Lasik in 2006 Followed by Failing Vision, now 20/15 with GVR Scleral Lens

This young woman underwent LASIK surgery in 2006 at a world famous eye institution. 2 years later when she noticed that her vision was failing she returned to the same doctors and had the LASIK redone in both eyes. Several years later her vision once again began to fail. This time, however, the doctors at this institution declined to do any additional procedures as her corneas were too thin for another LASIK surgery. Over the following years this woman visited a number of eye doctors seeking help in restoring her vision. Eye glasses did not provide her with functional vision. She was also unable to tolerate any rigid or soft contact lenses. Last month this young woman visited our office for the first time. After examining her we determined that the reason she was unable to see clearly was that both of her corneas were extremely distorted. Her visual acuity with her eyeglasses was 20/80 in one eye and 20/50 in her other eye. In addition, she told us that her vision would change at different times of the day. Several weeks ago we fit this patient with GVR Scleral lenses. Now her corrected vision with these unique lenses is 20/15 in each eye. Her vision is stable and she is able to wear her lenses comfortably all day. I will be monitoring her carefully over the next few months to make sure that her corneas remain stable and that her improved vision remains the same. I don't expect any changes in her vision and I feel that she will be able to wear these lenses comfortably for many years to come.

The Wavefront Scleral Lens

The corneal irregularities created by refractive surgeries, such as LASIK and RK, are responsible for ghosting, halos, starbursting, and loss of contrast sensitivity. These "higher order aberrations" may exist on both the anterior and posterior. With aberrometry, the defects of the entire optical system can now be corrected by a scleral lens.

The Wavefront Scleral Lens

Autologous Serum for Dry Eyes

Dry eye conditions are among the most challenging conditions faced by refractive surgery patients. With autologous serum, blood is spun down to plasma, forming an eye drop that helps rehabilitate the cornea.

Learn More about Autologous Serum

Dr. Boshnick on CBS This Morning


See Dr. Boshnick and Dr. Morris Waxler (former FDA chief research scientist on refractive surgery) talk about bad LASIK

Optimum Infinite Gas Permeable Material

I am happy to announce that our Global Vision Rehabilitation Center will be designing and fitting all of our “high need” patients with the Optimum Infinite gas permeable contact lens material. The Optimum Infinite material is the most oxygen permeable material ever to be approved by the FDA. In addition, this newly FDA approved material includes a UV lens blocker. Now for the first time, with certain patients, wearing a scleral lens made with the Infinite material under extended wear conditions can be considered.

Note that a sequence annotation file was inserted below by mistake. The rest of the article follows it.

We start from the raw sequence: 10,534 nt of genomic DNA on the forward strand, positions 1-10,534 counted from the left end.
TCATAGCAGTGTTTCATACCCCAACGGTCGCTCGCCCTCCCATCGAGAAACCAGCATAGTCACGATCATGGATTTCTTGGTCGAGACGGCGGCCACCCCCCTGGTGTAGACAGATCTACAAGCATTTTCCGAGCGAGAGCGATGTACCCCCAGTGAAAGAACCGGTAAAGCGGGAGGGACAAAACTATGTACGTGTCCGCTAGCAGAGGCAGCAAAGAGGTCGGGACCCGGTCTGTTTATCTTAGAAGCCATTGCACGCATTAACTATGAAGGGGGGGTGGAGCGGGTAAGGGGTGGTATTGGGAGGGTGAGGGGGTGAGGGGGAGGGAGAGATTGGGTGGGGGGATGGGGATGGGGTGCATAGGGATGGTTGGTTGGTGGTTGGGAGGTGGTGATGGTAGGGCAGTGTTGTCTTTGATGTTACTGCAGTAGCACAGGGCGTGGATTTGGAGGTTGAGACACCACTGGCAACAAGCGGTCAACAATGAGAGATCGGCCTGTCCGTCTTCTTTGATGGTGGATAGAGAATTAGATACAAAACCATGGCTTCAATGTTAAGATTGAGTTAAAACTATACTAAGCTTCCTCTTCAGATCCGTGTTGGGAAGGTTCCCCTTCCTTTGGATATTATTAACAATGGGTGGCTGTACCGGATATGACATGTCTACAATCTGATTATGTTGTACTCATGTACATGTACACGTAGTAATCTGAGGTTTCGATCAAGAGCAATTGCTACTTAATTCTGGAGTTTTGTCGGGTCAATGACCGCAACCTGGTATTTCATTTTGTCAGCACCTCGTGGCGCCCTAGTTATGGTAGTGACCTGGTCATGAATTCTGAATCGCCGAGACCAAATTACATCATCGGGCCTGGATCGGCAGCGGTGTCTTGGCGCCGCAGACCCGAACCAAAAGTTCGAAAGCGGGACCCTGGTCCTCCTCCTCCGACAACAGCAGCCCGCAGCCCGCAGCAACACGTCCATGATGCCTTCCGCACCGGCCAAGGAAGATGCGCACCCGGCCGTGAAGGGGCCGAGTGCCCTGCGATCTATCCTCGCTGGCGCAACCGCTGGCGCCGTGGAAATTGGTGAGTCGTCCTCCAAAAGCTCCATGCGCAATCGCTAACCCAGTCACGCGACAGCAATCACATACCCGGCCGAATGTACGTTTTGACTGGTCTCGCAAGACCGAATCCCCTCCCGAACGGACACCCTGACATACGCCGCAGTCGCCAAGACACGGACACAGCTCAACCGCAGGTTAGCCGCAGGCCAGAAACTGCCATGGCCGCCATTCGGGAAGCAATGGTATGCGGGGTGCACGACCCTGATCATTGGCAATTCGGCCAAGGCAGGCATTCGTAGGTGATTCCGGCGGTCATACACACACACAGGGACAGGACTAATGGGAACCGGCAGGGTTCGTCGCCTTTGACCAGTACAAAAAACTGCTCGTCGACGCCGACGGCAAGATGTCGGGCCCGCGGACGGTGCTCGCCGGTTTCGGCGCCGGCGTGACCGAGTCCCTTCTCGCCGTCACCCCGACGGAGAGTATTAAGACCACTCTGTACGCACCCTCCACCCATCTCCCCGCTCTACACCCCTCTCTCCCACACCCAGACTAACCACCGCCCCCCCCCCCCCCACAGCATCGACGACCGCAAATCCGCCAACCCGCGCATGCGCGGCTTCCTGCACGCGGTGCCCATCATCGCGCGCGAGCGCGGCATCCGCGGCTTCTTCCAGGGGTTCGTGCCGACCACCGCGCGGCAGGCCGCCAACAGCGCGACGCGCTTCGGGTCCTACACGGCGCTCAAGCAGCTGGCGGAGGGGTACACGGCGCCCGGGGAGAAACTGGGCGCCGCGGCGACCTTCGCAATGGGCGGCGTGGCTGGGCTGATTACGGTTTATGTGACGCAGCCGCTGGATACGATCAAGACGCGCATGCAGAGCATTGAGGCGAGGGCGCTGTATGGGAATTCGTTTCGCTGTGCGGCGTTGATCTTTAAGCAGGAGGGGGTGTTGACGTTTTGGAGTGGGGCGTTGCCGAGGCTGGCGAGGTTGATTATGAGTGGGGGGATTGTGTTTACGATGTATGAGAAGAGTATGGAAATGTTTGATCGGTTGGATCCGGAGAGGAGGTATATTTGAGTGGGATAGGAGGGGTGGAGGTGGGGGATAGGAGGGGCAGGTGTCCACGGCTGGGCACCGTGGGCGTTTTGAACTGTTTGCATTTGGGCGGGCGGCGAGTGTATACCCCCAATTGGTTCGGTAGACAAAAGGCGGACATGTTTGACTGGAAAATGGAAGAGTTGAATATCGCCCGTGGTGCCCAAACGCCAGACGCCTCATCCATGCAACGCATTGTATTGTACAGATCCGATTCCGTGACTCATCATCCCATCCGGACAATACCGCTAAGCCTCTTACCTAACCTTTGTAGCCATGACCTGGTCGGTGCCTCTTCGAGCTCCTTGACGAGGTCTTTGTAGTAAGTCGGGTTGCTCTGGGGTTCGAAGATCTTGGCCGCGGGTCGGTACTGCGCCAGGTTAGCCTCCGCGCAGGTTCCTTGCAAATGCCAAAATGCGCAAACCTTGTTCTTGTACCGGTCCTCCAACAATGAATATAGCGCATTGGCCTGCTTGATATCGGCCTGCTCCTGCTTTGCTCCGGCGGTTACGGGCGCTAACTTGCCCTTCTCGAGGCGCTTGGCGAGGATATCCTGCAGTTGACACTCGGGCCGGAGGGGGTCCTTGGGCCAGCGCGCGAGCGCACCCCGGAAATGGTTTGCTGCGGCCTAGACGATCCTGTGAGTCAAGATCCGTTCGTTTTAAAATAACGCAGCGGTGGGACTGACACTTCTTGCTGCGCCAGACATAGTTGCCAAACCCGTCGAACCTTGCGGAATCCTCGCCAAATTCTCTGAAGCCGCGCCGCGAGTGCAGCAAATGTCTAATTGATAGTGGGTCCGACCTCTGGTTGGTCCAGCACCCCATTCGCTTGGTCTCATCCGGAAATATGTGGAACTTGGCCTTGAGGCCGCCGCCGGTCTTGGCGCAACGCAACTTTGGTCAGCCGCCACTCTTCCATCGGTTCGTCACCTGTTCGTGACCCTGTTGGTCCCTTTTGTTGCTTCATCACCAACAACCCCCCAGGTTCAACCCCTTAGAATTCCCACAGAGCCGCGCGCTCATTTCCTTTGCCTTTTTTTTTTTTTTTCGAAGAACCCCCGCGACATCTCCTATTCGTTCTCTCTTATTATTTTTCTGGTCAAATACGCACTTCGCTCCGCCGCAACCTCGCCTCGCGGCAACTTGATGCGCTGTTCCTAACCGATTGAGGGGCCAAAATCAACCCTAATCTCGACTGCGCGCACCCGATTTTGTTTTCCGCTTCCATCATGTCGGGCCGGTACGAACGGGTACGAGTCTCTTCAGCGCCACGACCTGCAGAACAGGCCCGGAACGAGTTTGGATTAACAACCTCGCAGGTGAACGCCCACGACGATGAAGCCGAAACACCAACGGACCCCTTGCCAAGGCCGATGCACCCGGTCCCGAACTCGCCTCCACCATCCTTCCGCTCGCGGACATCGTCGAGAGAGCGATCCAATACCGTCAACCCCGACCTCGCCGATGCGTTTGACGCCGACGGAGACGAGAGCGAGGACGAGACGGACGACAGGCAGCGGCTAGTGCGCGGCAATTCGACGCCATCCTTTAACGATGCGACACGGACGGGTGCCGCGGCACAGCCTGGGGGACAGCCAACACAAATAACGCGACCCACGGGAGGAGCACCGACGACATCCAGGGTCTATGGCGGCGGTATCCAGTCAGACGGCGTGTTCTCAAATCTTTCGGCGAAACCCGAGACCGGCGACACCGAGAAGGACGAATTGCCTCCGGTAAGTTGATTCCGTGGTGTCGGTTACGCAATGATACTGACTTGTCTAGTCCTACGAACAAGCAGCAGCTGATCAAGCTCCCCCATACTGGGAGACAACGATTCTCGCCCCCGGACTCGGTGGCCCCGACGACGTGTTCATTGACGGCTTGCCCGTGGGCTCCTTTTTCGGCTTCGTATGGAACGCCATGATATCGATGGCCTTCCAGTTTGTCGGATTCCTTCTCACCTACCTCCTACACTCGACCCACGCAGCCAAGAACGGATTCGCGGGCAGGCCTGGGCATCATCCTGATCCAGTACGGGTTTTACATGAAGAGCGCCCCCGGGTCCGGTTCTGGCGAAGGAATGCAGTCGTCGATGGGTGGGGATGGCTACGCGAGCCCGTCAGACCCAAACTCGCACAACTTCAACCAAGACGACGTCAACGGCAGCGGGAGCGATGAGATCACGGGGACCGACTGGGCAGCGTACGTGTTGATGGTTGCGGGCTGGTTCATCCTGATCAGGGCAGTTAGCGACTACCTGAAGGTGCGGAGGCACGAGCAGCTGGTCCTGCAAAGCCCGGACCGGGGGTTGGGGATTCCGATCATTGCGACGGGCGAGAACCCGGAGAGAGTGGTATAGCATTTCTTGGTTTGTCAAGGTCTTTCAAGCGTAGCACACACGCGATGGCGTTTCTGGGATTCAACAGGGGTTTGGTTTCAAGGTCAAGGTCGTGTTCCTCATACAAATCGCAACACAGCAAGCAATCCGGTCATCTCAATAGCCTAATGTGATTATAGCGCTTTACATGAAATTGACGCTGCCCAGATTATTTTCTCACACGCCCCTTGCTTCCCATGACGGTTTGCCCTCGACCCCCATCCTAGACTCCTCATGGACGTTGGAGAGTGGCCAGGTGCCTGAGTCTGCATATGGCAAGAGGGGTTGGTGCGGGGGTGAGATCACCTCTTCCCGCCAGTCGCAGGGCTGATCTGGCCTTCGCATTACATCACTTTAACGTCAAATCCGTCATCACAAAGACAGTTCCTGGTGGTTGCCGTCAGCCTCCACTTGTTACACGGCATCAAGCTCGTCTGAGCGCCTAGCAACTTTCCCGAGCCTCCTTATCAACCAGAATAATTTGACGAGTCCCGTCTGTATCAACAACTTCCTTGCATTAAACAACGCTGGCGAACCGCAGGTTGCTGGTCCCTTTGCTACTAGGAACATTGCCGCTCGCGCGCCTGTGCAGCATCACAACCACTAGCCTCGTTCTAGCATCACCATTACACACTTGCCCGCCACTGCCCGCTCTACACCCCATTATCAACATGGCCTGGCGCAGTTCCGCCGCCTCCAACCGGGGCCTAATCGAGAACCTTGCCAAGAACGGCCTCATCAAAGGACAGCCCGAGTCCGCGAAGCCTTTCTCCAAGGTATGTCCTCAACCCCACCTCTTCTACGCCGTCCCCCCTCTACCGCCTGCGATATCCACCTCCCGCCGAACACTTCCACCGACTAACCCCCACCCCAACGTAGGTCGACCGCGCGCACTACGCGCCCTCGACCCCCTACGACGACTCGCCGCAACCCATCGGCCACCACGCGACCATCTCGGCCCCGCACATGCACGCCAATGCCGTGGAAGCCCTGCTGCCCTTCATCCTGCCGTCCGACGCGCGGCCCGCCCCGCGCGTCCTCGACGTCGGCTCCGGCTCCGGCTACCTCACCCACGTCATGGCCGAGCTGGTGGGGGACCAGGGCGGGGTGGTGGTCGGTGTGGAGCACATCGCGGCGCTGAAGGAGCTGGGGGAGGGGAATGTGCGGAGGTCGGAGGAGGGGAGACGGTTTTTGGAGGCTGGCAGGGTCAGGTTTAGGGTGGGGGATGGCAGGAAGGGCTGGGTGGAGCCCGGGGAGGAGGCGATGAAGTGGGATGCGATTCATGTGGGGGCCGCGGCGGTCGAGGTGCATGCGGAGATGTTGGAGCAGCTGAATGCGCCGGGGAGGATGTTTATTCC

SMAP 3D Scleral Lens Design

NEW: Powerpoint presentation on SMAP 3D

Last year we introduced an exciting piece of technology that has allowed us to custom design a scleral lens much more accurately. It is the SMAP 3D, which is a computer attached to a dedicated camera that allows us to obtain a 3 dimensional image of the entire front surface of the eye, including the cornea and the surrounding white portion of the eye (the sclera). Up until now there has not been any technology that would allow us to measure the ocular curvatures outside the cornea. The SMAP allows us to do this. Read More

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The NEW YORK TIMES on LASIK

Blurred Vision, Burning Eyes: This Is a Lasik Success?

EyePrint Pro

EyePrintPro technology creates a scleral lens based on a mold of the cornea. The molding is accurate to 1 or 2 microns and fits perfectly because it exactly mirrors the irregularities of the individual corneal surface. The technology is well suited for post-Lasik, Keratoconus, RK, eye injury, and corneal transplant patients. Read More in this PDF about EyePrintPro Scleral Lens Technology

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